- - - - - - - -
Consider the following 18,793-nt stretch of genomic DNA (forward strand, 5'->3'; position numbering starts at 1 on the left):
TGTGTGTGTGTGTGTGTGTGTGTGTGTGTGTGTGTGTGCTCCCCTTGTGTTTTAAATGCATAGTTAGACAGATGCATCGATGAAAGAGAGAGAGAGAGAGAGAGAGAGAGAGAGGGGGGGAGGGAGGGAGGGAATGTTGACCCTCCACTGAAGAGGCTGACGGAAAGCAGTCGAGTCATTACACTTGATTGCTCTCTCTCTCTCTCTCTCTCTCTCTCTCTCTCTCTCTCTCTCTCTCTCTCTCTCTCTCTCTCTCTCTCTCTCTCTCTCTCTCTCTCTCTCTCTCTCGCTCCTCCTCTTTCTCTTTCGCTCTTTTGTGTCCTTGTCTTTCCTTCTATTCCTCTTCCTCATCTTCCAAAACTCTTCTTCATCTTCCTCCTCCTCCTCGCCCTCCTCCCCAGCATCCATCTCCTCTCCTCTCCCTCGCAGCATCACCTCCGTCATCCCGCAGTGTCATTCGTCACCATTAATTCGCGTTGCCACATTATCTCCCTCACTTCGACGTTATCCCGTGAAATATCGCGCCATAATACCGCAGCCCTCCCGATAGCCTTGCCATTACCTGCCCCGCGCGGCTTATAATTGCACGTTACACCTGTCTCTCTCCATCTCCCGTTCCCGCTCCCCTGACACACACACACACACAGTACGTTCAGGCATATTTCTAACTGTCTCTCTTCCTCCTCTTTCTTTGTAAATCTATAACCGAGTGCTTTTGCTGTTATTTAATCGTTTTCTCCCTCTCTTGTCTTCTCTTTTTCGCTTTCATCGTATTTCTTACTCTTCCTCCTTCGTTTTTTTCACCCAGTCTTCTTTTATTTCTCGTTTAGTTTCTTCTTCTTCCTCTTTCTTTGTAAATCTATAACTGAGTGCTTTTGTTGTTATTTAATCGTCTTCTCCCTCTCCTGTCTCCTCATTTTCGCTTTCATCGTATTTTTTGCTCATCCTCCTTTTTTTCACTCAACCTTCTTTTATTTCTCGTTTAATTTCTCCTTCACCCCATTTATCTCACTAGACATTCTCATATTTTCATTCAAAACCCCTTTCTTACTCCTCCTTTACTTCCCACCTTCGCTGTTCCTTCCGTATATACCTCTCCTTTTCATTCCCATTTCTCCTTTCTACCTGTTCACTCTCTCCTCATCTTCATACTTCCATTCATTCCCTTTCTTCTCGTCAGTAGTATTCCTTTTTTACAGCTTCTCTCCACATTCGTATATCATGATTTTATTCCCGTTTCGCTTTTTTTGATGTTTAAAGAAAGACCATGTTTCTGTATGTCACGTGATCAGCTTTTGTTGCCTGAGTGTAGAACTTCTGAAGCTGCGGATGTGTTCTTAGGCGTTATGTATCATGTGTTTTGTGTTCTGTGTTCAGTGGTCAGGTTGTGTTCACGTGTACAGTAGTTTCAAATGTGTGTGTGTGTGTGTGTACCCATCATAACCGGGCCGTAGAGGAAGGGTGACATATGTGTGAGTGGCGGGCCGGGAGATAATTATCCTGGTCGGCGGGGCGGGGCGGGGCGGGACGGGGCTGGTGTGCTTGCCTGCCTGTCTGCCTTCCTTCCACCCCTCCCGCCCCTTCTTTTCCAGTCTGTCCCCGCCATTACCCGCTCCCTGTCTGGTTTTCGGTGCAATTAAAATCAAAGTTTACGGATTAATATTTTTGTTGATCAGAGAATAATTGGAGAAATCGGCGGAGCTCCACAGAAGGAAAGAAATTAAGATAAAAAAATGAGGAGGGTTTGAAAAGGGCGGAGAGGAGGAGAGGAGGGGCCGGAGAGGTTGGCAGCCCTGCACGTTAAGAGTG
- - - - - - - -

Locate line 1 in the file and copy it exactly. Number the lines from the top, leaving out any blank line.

Consider the following 18,793-nt stretch of genomic DNA (forward strand, 5'->3'; position numbering starts at 1 on the left):